Surviving your AGM

So, you are the president of a great little not-for-profit organisation and you have been for two years. For a variety of reasons you need to stand down at the next AGM (Annual General Meeting) but you are dreading that all too common sound of crickets as they call for nominations! You love your little sporting club/school P&C or P&F/community organisation, and you don’t want to leave it stranded. How can you move on without the guilt?

One answer is to plan for your AGM. By planning I don’t just mean working out where to hold the meeting and who is making the brownies (or bringing the wine). Plan your future committee before the deadline strikes. This can begin by simply having a chat to your current committee – who is considering nominating for another year? Is your fundraising officer (for example) interested in changing to an executive role? Who is definitely leaving the committee? If possible, I would recommend doing this about two months prior to your AGM date to allow enough planning time to attract new committee members.

Once you know what roles need to be allocated – you can start begging, I mean promoting the committee roles to other members of your group. The first step is to advertise by displaying posters around your facility asking members to express an interest in becoming a committee member. Now I don’t know about you but I often walk straight past a poster without even seeing it. So ensure it is bright, use a large font and keep the message as brief as possible to maximise your chances that people will read more than the first three words!

Another approach is a bulk email to your members. Again, keep the message brief and clear, possibly including a link to a separate document that will provide more detail about the committee roles to be filled if necessary. You may find that if you use a mail-out program such as Mailchimp you can make your email look more interesting; include some pictures and headings to clearly portray your information.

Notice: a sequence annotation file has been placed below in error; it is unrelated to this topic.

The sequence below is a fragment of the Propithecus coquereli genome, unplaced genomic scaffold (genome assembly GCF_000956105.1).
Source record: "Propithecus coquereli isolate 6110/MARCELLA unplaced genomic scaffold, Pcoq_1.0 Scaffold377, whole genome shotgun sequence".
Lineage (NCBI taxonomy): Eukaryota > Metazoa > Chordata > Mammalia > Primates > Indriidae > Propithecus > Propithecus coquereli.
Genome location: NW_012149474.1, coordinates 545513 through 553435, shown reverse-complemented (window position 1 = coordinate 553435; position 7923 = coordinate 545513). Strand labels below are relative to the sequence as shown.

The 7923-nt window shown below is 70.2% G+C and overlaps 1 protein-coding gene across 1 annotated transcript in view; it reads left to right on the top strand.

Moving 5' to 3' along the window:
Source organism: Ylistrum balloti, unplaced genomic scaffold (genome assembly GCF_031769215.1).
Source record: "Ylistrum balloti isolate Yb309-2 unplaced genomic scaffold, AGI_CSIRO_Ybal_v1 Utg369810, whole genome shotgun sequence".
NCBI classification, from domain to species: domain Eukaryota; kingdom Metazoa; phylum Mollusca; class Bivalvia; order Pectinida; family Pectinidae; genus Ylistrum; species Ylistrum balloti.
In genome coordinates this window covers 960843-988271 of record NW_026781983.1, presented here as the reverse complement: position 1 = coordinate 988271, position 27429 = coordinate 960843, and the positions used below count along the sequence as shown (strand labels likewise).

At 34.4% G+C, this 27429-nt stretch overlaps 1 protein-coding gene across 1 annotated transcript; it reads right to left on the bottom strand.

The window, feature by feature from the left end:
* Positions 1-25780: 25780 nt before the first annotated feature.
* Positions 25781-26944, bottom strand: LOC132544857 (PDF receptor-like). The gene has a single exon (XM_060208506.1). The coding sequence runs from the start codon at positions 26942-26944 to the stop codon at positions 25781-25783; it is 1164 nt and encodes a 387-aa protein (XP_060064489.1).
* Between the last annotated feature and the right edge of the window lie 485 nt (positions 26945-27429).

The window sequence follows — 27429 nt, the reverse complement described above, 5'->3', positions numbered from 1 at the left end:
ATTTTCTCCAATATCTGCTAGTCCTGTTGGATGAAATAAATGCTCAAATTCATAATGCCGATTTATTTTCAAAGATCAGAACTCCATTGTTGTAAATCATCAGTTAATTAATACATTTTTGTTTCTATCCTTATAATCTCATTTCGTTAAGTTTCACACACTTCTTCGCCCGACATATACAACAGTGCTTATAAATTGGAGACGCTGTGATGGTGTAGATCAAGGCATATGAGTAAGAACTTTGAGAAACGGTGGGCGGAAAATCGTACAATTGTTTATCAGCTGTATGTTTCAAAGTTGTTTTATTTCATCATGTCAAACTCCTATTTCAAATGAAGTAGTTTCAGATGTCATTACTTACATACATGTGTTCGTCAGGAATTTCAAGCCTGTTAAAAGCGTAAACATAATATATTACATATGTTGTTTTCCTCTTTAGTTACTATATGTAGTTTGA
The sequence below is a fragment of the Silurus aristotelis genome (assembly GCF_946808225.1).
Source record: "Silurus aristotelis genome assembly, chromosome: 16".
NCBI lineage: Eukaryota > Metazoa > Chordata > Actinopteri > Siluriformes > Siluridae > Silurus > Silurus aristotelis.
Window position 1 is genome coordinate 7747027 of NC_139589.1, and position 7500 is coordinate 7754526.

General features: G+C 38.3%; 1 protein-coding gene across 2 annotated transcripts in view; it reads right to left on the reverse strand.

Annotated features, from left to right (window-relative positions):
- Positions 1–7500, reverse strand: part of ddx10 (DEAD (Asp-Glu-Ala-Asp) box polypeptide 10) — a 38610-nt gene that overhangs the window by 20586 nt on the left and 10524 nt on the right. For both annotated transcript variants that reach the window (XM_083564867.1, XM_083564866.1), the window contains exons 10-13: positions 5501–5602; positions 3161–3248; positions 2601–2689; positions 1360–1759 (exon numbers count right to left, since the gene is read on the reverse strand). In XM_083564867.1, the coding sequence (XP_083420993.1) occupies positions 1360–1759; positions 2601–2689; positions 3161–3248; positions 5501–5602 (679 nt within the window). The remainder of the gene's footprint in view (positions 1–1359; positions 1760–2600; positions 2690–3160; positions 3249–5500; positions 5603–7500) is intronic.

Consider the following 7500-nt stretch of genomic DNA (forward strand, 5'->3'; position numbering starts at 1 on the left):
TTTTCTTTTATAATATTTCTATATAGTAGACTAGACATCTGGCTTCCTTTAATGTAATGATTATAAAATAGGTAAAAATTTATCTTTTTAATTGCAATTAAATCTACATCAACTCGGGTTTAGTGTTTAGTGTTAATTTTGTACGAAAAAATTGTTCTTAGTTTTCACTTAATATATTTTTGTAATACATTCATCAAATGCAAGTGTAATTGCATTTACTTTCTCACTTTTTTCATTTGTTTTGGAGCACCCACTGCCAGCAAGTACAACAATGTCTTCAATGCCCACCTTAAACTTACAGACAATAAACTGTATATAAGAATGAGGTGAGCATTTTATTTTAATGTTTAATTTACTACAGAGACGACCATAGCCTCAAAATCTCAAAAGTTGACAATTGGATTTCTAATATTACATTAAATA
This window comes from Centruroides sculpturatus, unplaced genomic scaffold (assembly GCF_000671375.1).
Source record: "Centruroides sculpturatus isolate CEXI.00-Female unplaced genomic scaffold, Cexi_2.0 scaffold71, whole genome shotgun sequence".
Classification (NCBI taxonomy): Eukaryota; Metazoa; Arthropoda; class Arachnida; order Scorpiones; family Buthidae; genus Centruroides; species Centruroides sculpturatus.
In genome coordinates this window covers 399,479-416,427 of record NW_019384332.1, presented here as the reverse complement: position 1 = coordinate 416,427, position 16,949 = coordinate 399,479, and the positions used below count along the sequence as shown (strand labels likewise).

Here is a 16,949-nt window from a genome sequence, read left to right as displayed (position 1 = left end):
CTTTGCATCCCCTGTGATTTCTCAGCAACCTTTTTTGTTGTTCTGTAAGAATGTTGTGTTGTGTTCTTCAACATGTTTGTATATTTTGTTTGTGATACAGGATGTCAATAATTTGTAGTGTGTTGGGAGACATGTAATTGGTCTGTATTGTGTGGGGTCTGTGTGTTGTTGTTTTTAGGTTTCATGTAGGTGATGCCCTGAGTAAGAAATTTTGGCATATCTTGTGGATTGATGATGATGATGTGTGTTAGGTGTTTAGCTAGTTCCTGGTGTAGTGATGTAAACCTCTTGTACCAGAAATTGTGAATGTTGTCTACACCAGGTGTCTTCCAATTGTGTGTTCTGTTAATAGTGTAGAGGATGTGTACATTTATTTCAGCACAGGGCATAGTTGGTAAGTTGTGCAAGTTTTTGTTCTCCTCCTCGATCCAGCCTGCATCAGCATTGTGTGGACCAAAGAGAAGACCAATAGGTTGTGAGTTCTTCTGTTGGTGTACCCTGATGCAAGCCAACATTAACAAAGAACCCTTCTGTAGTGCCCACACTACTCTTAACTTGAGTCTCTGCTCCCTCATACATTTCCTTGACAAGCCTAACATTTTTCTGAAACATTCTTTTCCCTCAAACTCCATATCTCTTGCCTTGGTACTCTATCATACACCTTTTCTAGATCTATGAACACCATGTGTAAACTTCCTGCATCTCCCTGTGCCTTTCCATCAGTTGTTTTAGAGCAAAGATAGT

Posters are great but easily overlooked. Emails are easily ignored or deleted, or sometimes face the fate of the spam folder. Recipients may actually intend to respond to your email, but who hasn’t been distracted by fifty other emails, and then your email slips down the screen – out of sight, out of mind!

So what is the answer? In my experience, the simple act of talking to people produces the best results. Yes, I mean walking up to another person at your cricket club/pre-school/toy library etc. and introducing yourself to them! Let them know who you are and what you do on the committee. Explain to them what is required, how important the committee is to the longevity of the ‘club’ and why you need new volunteers to help out.

If they are still listening you can tell them that family always comes first and that you understand if they miss a meeting; tell them what you have learned from volunteering; assure them that their voices will be heard and that they will meet like-minded people who also love ‘your little club’. If necessary mention the free coffee and biscuits! You may need to talk to a few people but once you find one that is interested in listening, invite them to your next meeting and ask for their contact details so that you can send them a reminder to attend. Persistence and positivity can pay off.

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